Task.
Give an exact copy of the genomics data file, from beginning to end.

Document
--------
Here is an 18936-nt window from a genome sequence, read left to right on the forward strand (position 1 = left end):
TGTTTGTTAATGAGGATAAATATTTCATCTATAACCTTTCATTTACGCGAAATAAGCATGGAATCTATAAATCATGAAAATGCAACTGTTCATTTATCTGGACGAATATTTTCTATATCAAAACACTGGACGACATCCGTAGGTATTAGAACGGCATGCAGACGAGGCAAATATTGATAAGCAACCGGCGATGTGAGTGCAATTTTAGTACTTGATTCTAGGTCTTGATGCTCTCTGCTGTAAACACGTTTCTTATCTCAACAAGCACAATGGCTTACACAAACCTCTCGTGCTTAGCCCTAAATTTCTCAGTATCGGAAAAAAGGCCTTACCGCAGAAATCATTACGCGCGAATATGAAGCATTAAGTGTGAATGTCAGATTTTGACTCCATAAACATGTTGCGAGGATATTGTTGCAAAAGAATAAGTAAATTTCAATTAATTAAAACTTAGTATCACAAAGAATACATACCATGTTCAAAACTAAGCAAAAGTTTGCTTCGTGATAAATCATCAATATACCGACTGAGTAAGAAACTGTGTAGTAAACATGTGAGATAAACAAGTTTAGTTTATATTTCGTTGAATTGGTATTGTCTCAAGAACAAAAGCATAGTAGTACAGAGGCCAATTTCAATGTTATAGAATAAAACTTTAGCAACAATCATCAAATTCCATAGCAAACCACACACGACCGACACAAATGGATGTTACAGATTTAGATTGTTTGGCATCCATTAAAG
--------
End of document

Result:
Here is an 18936-nt window from a genome sequence, read left to right on the forward strand (position 1 = left end):
TGTTTGTTAATGAGGATAAATATTTCATCTATAACCTTTCATTTACGCGAAATAAGCATGGAATCTATAAATCATGAAAATGCAACTGTTCATTTATCTGGACGAATATTTTCTATATCAAAACACTGGACGACATCCGTAGGTATTAGAACGGCATGCAGACGAGGCAAATATTGATAAGCAACCGGCGATGTGAGTGCAATTTTAGTACTTGATTCTAGGTCTTGATGCTCTCTGCTGTAAACACGTTTCTTATCTCAACAAGCACAATGGCTTACACAAACCTCTCGTGCTTAGCCCTAAATTTCTCAGTATCGGAAAAAAGGCCTTACCGCAGAAATCATTACGCGCGAATATGAAGCATTAAGTGTGAATGTCAGATTTTGACTCCATAAACATGTTGCGAGGATATTGTTGCAAAAGAATAAGTAAATTTCAATTAATTAAAACTTAGTATCACAAAGAATACATACCATGTTCAAAACTAAGCAAAAGTTTGCTTCGTGATAAATCATCAATATACCGACTGAGTAAGAAACTGTGTAGTAAACATGTGAGATAAACAAGTTTAGTTTATATTTCGTTGAATTGGTATTGTCTCAAGAACAAAAGCATAGTAGTACAGAGGCCAATTTCAATGTTATAGAATAAAACTTTAGCAACAATCATCAAATTCCATAGCAAACCACACACGACCGACACAAATGGATGTTACAGATTTAGATTGTTTGGCATCCATTAAAG